§3. Ugo Ceccherini, Bibliografia della Libia (Rome, 1915). A continuation of Minutilli’s work containing 3,041 titles on Libya published between 1903 and 1914; the incredible uptake being due to Italy’s drive to colonize Libya.
§4. R.W. Hill, Bibliography of Libya (Durham, 1959). Conceived of as “a major project of research involving economic and social problems”, simultaneous to the discovery of oil in Libya, and part of a small publication series on Libya produced by the Durham Geography department.
§6. Hans Schlüter, Index Libycus: Bibliography of Libya, 1957–1969, with supplementary material 1915–1956 (Boston, 1972). Contains 4,418 entries covering the years since 1915 but without duplicating references gathered by Hill 1959, emphasizing publications since 1957.
§7. Hans Schlüter, Index Libycus: Bibliography of Libya, 1970–1975. Vol. I: Titles (Boston, 1975). Lists 4,380 entries focusing on the years since 1970 but including references before that which were omitted in the previous volume or in Hill 1959. Note that it is actually the second volume of the Index. See also his article (“Non-Arabic regional bibliographies pertaining to the Libyan Arab Republic,” International Library Review 8/2 (1976), pp. 201–215) overviewing various smaller topical bibliographies.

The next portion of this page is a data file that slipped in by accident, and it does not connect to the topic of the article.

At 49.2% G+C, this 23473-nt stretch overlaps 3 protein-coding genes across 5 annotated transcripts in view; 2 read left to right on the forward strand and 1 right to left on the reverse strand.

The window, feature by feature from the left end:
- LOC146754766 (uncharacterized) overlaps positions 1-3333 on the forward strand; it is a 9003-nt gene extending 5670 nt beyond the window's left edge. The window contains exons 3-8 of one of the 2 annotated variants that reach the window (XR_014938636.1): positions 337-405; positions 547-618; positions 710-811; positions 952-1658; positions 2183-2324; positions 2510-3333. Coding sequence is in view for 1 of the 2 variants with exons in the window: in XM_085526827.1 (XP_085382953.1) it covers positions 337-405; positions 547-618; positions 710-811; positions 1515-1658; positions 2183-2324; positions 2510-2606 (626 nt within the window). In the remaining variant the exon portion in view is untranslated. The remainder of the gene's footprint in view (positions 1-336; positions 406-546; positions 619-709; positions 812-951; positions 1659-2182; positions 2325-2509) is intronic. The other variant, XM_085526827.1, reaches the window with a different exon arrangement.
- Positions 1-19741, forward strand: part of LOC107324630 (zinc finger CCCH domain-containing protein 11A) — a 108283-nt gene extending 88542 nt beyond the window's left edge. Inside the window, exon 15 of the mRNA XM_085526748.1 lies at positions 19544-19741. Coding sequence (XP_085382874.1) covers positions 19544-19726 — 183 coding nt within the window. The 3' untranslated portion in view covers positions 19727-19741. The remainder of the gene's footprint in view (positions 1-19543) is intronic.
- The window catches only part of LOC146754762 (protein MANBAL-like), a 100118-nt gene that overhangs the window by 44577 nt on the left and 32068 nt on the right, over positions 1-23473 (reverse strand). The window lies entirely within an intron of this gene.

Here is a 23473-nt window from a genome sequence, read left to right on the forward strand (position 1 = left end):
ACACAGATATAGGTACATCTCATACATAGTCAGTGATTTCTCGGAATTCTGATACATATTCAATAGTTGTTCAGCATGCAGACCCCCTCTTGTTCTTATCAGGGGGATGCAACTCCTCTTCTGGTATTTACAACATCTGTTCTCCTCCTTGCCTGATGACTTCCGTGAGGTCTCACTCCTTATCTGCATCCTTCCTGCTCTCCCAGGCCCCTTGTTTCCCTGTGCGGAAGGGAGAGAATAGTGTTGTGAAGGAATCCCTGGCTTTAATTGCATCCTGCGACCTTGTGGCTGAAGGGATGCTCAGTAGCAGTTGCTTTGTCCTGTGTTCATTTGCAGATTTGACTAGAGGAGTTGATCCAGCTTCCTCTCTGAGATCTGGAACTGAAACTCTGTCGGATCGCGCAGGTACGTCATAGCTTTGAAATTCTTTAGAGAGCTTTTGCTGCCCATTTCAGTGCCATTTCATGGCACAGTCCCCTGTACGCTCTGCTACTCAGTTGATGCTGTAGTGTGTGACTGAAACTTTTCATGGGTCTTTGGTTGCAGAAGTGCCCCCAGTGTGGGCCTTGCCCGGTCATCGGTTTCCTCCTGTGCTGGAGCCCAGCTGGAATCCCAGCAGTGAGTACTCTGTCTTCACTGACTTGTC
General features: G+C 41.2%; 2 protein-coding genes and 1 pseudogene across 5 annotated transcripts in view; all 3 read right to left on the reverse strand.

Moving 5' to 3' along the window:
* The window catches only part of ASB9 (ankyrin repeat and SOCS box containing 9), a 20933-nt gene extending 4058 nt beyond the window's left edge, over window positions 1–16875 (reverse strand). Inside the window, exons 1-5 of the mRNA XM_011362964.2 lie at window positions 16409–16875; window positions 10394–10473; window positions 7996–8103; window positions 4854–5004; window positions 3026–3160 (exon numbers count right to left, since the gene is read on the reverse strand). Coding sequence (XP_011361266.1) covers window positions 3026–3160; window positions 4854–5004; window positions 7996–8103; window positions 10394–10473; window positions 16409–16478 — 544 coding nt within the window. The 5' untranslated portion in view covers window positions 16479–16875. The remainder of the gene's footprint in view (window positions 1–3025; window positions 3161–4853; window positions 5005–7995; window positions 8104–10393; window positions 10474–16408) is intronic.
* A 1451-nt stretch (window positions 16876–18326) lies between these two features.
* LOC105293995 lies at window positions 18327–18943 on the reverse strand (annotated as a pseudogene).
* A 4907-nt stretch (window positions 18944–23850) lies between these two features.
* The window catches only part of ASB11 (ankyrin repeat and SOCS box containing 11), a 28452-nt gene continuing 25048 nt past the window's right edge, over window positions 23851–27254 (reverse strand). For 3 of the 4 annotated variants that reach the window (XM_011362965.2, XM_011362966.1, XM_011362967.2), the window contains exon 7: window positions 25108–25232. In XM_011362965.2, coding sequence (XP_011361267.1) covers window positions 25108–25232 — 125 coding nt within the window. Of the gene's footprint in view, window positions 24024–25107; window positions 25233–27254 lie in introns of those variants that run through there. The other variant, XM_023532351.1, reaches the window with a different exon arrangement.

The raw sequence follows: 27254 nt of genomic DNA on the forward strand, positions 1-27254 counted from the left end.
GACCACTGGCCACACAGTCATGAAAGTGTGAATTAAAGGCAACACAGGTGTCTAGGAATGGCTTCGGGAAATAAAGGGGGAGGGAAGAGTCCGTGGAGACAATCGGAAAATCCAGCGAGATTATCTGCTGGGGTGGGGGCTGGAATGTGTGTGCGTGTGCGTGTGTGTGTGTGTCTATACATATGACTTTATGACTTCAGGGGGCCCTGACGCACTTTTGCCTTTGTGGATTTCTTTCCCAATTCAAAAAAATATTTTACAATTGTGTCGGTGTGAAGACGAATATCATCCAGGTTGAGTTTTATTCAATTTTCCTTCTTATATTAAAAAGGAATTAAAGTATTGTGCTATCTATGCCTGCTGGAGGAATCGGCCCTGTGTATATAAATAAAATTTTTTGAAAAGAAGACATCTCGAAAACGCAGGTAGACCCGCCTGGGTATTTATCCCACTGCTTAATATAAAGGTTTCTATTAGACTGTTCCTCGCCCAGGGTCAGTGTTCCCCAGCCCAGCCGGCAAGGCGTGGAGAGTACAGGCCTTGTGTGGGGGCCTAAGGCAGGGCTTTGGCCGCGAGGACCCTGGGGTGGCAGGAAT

§9. Muhammad Alawar, A Concise bibliography of northern Chad and Fezzan in southern Libya (Cambridgeshire, 1983). In the introduction to this volume, Alawar reflects on his organizing principles, stating that “among the legacies of Western European colonial occupation in Africa is a pattern of international frontiers that reflects imperial strategies and aspirations. The borders imposed in the African continent have often had only slight reference either to local perceptions and definitions of spatial authority or to indigenous economic realities”. This work lists 2991 titles over a broad range of themes.
§10. Natasha Beschorner, Bibliography of Libya 1970–1990 (London, 1990).
Compiled as part of a SOAS research project on Libya in the 1990s led by J.A. Allan and K.S. McLachlan, who both produced other research on Libya. A total of 528 entries, mostly politics and economics, including a number of newspaper and magazine articles in various languages.
This book contains not only Western research on colonial Libya, but also works in Arabic and/or published in Libya. (The publisher’s blurb, linked above, is a little cringeworthy)
§12. Adam Benkato & Christophe Pereira, “An annotated bibliography of Arabic and Berber in Libya,” Libyan Studies 47 (2016), pp. 149–165. A comprehensive (up to mid-2016) bibliography of studies about the Arabic and Berber (Amazigh) languages in Libya, organized by region. I continue to update this bibliography in a publicly-available Google Doc, now updated to early 2021. See also this post on dissertations on Libyan languages and this one on “non-site” research on Libyan Amazigh varieties.